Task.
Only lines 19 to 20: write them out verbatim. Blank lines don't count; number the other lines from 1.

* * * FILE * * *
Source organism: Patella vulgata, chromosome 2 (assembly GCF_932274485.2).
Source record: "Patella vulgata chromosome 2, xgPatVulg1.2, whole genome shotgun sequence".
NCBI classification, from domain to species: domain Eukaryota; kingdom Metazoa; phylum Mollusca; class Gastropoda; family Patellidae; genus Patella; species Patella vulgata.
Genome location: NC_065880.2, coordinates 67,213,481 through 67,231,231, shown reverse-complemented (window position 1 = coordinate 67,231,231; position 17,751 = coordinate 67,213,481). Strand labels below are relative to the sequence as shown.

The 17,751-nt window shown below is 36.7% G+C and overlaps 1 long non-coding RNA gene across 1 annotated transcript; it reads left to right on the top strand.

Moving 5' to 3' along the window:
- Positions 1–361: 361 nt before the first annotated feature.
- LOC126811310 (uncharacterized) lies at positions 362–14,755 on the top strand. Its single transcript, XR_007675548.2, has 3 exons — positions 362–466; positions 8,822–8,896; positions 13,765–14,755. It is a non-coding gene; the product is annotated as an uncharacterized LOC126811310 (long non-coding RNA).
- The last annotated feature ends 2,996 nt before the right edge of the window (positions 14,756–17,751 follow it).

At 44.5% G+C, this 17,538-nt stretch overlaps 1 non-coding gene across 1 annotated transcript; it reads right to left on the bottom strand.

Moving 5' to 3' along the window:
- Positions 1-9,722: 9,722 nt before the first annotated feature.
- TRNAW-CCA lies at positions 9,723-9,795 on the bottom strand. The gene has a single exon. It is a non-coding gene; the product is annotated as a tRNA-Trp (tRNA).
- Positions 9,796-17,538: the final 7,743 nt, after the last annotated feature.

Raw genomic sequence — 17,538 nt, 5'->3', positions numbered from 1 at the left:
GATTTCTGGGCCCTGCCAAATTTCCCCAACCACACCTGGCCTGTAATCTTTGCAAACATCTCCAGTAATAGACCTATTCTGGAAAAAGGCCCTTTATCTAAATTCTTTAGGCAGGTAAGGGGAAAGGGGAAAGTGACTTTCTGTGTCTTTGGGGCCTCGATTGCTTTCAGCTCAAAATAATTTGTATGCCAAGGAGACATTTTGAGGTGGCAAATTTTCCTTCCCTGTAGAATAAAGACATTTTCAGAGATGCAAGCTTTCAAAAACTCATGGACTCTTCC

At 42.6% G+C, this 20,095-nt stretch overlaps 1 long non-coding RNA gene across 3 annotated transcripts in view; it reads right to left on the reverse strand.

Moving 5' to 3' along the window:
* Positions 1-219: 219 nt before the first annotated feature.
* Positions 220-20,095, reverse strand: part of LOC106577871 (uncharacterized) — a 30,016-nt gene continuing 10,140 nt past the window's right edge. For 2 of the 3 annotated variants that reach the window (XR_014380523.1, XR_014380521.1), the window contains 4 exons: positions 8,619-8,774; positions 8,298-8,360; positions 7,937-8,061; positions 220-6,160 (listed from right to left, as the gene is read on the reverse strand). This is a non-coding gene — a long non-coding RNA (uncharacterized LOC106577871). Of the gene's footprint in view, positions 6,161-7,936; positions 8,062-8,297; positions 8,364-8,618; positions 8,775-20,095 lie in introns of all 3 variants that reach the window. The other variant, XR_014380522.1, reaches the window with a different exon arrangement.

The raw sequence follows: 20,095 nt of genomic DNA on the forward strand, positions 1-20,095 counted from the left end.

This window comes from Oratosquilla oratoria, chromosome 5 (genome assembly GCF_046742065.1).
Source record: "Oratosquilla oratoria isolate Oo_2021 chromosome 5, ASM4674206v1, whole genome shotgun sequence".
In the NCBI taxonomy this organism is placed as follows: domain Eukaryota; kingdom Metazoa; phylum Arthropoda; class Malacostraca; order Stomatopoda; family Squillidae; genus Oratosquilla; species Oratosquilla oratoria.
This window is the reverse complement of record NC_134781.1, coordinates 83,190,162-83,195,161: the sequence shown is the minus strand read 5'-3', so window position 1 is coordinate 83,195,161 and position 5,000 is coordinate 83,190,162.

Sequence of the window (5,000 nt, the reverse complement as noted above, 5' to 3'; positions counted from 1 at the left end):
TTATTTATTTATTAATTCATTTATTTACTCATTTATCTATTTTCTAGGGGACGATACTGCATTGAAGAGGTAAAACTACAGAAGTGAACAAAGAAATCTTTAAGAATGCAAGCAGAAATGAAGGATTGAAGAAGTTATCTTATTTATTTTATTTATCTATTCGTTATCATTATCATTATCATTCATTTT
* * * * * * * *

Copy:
* Positions 1-219: 219 nt before the first annotated feature.
* Positions 220-20,095, reverse strand: part of LOC106577871 (uncharacterized) — a 30,016-nt gene continuing 10,140 nt past the window's right edge. For 2 of the 3 annotated variants that reach the window (XR_014380523.1, XR_014380521.1), the window contains 4 exons: positions 8,619-8,774; positions 8,298-8,360; positions 7,937-8,061; positions 220-6,160 (listed from right to left, as the gene is read on the reverse strand). This is a non-coding gene — a long non-coding RNA (uncharacterized LOC106577871). Of the gene's footprint in view, positions 6,161-7,936; positions 8,062-8,297; positions 8,364-8,618; positions 8,775-20,095 lie in introns of all 3 variants that reach the window. The other variant, XR_014380522.1, reaches the window with a different exon arrangement.